Songs of a Rover

Song Cycle by Robert Coningsby Clarke (1879 - 1934)

Word count: 402

?. Sea-Fever [sung text not yet checked]

I must go down to the seas again, to the lonely sea and the sky,
And all I ask is a tall ship and a star to steer her by,
And the wheel's kick and the wind's song and the white sail's shaking,
And a grey mist on the sea's face and a grey dawn breaking.

I must go down to the seas again, for the call of the running tide
Is a wild call and a clear call that may not be denied;
And all I ask is a windy day with the white clouds flying,
And the flung spray and the blown spume and the seagulls crying.

I must go down to the seas again, to the vagrant gypsy life,
To the gull's way and the whale's way where the wind's like a whetted knife;
And all I ask is a merry [yarn]1 from a laughing fellow-rover,
And quiet sleep and a sweet dream when the long trick's over.

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View original text (without footnotes)
Note: first published in Speaker (Feb. 1902)
1 Ireland: "tale"

Researcher for this text: Ted Perry

?. The Golden City of St. Mary [sung text not yet checked]

Out beyond the sunset, could I but find the way,
Is a sleepy blue laguna which widens to a bay,
And there's the Blessed City -- so the sailors say --
      The Golden City of St. Mary.

It's built of fair marble -- white -- without a stain,
And in the cool twilight when the sea-winds wane
The bells chime faintly, like a soft, warm rain,
      In the Golden City of St. Mary.

Among the green palm-trees where the fire-flies shine,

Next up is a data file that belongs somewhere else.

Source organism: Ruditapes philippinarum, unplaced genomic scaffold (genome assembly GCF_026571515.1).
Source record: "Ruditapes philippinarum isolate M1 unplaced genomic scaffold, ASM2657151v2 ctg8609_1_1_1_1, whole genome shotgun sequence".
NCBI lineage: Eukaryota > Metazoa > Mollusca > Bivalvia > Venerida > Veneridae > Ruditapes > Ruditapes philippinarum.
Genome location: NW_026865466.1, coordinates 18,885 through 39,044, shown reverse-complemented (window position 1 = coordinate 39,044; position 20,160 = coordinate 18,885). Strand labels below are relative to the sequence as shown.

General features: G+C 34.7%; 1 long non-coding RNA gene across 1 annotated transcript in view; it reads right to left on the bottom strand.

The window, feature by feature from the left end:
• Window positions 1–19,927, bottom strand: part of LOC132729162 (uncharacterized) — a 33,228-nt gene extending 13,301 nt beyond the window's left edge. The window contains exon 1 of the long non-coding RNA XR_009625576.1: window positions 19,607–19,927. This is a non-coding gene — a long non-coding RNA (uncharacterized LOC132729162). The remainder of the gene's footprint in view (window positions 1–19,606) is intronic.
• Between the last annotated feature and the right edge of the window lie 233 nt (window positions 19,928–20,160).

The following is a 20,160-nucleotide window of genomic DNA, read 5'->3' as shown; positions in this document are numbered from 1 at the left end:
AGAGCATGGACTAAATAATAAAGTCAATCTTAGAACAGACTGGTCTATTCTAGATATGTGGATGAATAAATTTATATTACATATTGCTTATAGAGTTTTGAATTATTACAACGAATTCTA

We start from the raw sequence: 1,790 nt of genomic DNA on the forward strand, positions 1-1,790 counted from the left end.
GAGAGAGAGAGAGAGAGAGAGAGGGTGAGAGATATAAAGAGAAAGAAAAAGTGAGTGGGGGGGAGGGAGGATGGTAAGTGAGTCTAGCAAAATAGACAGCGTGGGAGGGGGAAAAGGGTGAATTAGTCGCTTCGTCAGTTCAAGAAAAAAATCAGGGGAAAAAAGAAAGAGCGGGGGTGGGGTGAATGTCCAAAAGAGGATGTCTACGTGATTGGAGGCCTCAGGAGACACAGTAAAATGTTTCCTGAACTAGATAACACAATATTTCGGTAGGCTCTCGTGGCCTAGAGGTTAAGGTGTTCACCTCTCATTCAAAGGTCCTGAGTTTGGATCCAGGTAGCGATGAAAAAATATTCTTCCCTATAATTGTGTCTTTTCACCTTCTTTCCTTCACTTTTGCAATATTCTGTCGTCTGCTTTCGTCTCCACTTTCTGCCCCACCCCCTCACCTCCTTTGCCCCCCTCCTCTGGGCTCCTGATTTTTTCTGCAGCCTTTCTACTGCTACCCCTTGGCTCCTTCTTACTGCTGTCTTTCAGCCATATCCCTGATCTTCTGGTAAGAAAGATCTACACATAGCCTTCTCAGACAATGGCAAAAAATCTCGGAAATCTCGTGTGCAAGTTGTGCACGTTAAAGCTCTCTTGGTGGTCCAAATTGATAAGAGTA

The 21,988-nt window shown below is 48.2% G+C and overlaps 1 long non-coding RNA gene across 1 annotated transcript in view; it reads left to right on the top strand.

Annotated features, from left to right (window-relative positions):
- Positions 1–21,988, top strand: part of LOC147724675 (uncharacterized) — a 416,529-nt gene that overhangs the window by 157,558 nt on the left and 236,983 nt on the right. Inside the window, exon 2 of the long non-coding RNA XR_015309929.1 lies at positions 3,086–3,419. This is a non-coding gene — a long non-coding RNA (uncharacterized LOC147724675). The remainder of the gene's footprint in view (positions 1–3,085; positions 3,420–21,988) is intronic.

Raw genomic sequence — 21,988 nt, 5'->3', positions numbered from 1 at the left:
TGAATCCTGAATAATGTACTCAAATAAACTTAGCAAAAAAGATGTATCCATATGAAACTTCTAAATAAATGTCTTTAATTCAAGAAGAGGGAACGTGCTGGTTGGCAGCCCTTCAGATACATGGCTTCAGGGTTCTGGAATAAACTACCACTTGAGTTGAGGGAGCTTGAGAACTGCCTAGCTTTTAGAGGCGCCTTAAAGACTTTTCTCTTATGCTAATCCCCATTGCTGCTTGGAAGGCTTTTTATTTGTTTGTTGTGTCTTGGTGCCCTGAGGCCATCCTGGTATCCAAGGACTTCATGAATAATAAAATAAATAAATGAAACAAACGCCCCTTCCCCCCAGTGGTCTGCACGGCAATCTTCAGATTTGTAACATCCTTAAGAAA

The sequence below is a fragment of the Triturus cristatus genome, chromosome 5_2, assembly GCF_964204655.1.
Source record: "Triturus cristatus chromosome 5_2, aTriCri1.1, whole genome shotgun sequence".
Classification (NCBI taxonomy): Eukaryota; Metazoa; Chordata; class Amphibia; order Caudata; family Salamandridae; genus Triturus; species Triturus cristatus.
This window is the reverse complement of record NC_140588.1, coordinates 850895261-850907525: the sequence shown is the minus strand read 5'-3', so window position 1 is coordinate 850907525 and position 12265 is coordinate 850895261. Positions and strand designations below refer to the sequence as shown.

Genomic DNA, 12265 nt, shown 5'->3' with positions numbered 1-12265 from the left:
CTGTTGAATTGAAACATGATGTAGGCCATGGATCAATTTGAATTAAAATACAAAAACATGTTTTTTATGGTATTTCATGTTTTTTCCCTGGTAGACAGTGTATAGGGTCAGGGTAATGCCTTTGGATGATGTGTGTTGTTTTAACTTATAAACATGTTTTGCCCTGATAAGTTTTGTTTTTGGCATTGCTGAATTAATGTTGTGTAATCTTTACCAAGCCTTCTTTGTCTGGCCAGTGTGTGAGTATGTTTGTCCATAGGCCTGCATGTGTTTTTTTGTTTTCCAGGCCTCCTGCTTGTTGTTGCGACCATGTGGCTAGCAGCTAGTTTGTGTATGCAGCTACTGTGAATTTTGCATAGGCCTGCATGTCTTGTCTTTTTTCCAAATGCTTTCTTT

Are the white tavern tables where the gallants dine,
Singing slow Spanish songs like old mulled wine,
      In the Golden City of St. Mary.

Oh I'll be shipping sunset-wards and westward-ho
Through the green toppling combers a-shattering into snow,
Till I come to quiet moorings and a watch below,
      In the Golden City of St. Mary.

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Researcher for this text: Emily Ezust [Administrator]

?. Vagabond [sung text not yet checked]

Dunno a heap about the what an' why,
Can't say's I ever knowed.
Heaven to me's a fair blue stretch of sky,
Earth's jest a dusty road.

Dunno the names o' thigs, nor what they are,
Can't say's I ever will.
Dunno about God - he's jest the noddin' star
Atop the windy hill.

Dunno about Life - it's jest a tramp alone,
From wakin'-time to doss.
Dunno about Death - it's jest a quiet stone
All over-grey wi' moss. 

An' why I live, an' why the old world spins,
Are things I never knowed.
My mark's the gypsy fires, the lonely inns,
An' jest the dusty road.

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First published in Outlook, February 1902

Researcher for this text: Ted Perry